Elizabeth Edwards was Only Human

“When my father died, he became a saint,” a neighbor told my mother last week. “According to my mother anyway. I said ‘who the hell are you talking about?’ That’s not the guy I knew . . .”

She was cautioning my mother, who had just lost her best friend, against obliterating the memory of the departed by postmortem make-over.

Post-mortem make-over seems so universal and alluring a phenomenon I am surprised it has not spurred a reality show.

Because that is where the fallacious thinking and the indignity done to all involved belong, when one makes of the dead what they were not. And some day that could be you.

I would much rather be remembered as I am than be so forgotten in death as to be lionized.

And yet that is what has happened to Elizabeth Edwards, as if she hadn’t been through enough ignominy already. Not to mention misery.

She had a good life, and then, like a Greek tragedy, the good life turned on her brutally, showing, like an optical allusion the outline of all that seemed bright a ghastly picture of hubris. I am sorry for her. I am sorry for all of us that life doesn’t deliver the gifts and hopes we choose to believe are ours forever.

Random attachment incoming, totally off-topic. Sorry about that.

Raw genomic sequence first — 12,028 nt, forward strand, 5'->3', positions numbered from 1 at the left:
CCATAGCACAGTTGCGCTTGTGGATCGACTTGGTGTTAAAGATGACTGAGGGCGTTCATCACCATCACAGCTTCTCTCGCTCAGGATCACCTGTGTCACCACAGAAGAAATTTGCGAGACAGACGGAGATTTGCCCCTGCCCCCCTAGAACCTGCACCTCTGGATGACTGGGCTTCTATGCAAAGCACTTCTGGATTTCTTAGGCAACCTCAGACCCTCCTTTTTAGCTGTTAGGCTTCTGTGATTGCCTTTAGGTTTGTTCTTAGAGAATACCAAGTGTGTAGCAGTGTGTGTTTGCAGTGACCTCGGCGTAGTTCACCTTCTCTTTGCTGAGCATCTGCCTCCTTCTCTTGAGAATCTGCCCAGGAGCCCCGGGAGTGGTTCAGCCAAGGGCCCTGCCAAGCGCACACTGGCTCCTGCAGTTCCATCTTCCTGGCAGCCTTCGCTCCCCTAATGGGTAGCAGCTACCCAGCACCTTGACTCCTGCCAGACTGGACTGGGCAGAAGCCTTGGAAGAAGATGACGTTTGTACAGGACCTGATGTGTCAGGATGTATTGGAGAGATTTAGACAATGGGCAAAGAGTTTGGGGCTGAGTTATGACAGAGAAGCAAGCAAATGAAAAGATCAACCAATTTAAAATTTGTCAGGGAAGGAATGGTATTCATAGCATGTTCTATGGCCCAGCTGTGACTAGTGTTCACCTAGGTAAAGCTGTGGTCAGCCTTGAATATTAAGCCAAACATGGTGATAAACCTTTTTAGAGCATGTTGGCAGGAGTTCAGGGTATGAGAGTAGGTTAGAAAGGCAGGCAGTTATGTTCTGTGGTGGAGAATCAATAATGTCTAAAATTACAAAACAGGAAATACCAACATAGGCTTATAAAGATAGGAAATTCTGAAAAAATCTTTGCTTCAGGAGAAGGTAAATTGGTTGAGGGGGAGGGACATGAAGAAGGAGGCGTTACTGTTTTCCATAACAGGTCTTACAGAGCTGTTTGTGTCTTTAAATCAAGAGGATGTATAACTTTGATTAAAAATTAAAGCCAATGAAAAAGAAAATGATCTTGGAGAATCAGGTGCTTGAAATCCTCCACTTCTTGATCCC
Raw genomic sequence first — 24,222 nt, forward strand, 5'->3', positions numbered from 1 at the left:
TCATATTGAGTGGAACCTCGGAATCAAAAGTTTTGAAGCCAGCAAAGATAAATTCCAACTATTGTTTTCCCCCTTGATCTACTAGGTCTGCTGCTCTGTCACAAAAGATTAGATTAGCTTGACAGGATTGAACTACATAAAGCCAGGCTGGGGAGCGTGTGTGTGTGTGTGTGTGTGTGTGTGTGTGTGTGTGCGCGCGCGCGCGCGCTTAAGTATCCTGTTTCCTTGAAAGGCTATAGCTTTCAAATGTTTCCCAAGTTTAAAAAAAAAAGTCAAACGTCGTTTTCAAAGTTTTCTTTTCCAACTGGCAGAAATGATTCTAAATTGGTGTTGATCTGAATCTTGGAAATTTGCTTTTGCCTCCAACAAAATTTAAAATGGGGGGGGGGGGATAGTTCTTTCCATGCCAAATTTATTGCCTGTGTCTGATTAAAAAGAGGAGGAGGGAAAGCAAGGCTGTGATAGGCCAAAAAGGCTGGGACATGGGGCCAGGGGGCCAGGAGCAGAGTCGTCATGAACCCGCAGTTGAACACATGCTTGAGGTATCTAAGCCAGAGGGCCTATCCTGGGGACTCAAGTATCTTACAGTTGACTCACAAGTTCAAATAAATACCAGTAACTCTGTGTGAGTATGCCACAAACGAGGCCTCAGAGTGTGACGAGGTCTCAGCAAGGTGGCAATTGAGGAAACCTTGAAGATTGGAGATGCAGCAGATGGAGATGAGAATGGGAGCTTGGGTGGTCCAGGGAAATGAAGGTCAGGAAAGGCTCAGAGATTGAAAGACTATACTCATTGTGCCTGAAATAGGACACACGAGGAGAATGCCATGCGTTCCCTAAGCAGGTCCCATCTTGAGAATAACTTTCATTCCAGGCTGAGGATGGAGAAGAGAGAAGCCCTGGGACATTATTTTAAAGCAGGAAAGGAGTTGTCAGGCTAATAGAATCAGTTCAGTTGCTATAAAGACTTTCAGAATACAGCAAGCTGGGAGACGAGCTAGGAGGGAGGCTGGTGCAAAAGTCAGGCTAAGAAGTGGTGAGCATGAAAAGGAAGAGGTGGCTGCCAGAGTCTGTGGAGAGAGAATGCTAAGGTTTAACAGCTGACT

I don’t think she was any worse than the rest of us, but I also don’t believe she was any better. She campaigned by her husband’s side for the Democratic party’s nomination for President of the United States at a time when the stakes for our country and for the world could not have been higher. She did this although she knew, as we all then knew before the election season was over, that her husband had broken his vows of marriage to her during the campaign, after she, his life partner, the mother of their children had been stricken with a deadly illness. He didn’t, fortunately, but no thanks to anyone who kept that secret, prevail. If he had, it is safe to say that this country, and many of the world’s troubles would rest on the shoulders of President McCain and Vice President Palin.

Who else would have kept that secret? Perhaps any of us. Perhaps not. Keeping that secret, for whatever sad and possibly self-serving reasons was human. But it does not exalt her. It taints a life that may otherwise have been in every way worthy and deserves to be remembered as it was,  no better, because then it truly vanishes.

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